A Letter to My Daughter on Her Graduation Day


My Dearest Daughter,

It’s hard to believe it’s already your graduation. It seems like just yesterday I was walking you into your first day of class.

I still remember your first day of kindergarten. Your blonde hair was pulled up in two ponytails, and you smelled of new clothes and bubble bath. You were so scared, you were shaking. Oh, wait, that was me.

Do you remember the advice I gave you? It’s funny how it still applies. It was something like this:

Be friendly to the other kids. They are nervous, too.

Play jump rope at recess. It’s good to get your heart pumping, and you will have at least two other girls to talk to.

Don’t throw away your sandwich and just eat the Twinkie. I will know.

Pay attention in class, mind your manners, and most importantly, don’t wait too long to go to the bathroom.

Don’t have secret friends or secret clubs. In general, don’t have secrets. If something feels wrong, it’s because it is.

Don’t volunteer to be the kid that takes names.

It’s nice to have a lot of friends, but don’t be close friends with people who have questionable character.

It’s true what they say: you can tell what kind of person you are by the friends you keep.

Don’t worry about stepping on cracks. I’ll be fine.

Don’t be too curious about the boy’s bathroom. Trust me, it’s not that great.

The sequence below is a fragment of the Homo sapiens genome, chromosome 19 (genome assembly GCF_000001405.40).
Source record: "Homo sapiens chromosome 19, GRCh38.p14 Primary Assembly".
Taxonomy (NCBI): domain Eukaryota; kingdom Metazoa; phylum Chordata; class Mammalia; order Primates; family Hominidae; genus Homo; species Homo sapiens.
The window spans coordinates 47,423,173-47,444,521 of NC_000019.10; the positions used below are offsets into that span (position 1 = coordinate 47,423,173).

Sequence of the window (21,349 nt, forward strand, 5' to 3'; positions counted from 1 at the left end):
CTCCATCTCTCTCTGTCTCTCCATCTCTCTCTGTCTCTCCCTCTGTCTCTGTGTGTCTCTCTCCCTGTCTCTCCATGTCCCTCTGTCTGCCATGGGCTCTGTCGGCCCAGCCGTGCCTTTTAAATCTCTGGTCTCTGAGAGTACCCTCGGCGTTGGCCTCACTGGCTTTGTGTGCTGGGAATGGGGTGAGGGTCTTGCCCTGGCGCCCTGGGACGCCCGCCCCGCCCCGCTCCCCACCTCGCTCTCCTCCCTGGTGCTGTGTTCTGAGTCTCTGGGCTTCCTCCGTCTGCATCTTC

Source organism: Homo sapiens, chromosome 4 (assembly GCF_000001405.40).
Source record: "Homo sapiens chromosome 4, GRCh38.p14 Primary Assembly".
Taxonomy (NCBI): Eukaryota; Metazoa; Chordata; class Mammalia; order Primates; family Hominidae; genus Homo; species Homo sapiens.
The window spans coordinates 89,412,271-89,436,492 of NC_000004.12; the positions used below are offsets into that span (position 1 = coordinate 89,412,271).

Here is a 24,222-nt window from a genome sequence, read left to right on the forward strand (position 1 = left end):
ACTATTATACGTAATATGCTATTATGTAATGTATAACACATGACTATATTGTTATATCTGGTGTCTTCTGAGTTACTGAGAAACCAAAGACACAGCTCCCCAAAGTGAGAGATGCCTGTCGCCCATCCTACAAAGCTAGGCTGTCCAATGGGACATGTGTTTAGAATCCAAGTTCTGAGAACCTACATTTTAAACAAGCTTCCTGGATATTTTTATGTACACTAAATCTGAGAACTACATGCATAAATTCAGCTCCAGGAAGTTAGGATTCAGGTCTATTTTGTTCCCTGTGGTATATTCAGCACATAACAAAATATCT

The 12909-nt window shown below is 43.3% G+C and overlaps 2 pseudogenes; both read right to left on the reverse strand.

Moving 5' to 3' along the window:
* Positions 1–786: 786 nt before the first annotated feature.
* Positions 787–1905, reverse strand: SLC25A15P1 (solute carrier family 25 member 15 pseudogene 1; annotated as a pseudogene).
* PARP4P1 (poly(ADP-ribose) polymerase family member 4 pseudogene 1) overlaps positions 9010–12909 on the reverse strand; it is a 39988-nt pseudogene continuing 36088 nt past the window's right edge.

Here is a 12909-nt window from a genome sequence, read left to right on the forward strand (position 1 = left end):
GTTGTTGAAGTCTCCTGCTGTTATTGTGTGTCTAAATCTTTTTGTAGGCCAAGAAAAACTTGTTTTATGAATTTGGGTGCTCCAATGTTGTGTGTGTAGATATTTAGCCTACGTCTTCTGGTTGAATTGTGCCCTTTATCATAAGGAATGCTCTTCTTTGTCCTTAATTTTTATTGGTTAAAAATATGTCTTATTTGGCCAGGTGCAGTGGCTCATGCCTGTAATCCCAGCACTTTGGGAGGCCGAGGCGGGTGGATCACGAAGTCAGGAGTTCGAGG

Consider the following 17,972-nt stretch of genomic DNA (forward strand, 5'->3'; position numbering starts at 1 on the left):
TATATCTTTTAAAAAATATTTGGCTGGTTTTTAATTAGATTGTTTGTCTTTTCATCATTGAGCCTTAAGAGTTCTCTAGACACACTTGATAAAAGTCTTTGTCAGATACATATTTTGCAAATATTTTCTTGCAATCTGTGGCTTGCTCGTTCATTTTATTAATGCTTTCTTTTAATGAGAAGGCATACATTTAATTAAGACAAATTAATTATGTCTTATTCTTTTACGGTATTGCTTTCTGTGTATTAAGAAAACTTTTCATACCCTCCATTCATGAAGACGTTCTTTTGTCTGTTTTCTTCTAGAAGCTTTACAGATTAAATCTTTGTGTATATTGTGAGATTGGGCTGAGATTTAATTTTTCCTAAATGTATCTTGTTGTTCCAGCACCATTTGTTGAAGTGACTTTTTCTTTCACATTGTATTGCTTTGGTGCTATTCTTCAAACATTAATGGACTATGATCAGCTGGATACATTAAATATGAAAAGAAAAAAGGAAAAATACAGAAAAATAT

Sit in the middle of the bus. Sit too far in the front, and you are a nerd. Sit too far in the back, and you will learn another language. And it’s not Spanish.

If you have a substitute teacher, treat her with respect. Just because the other kids are swimming on the floor doesn’t mean you have to. It’s okay to be alone when you are right.

Don’t make fun of the weird kid. He has feelings, too.

Here are a few addendums:

Try to save some money. When rainy days come, they’re usually in the form of hurricanes.

Study hard. Don’t procrastinate. In case anyone tries to tell you otherwise, copying and pasting IS cheating.

Ramen noodles are not food. Ever.

Be as generous as you can with your time, your friendships, and your love. But at the same time, don’t be anyone’s doormat.

Don’t change yourself for anyone else. Who you are is fine. And don’t hang around with people who want you to change.

Don’t spend too much time trying to make someone love you. It should be easy. If they can’t appreciate the beauty of you, move on. You can’t make the blind see.

About love and marriage: don’t marry the one you can live with. Marry the one you can’t live without.

Decide what you love and do it. Don’t settle. This is success.

If you need help, ask. This goes for homework, bills, and personal struggles. It’s not a sign of weakness; it’s a sign of wisdom.

Love with your whole heart, holding nothing back. Sometimes you will get hurt this way, but it’s the only way. Anything less is cowardly.

Your family loves you. No matter how far you go, you know the way home. Always.

Love, Mom

Read more like this in Tina’s new book Cold Coffee and Speed Limits available on Amazon!

Tina Book Cover

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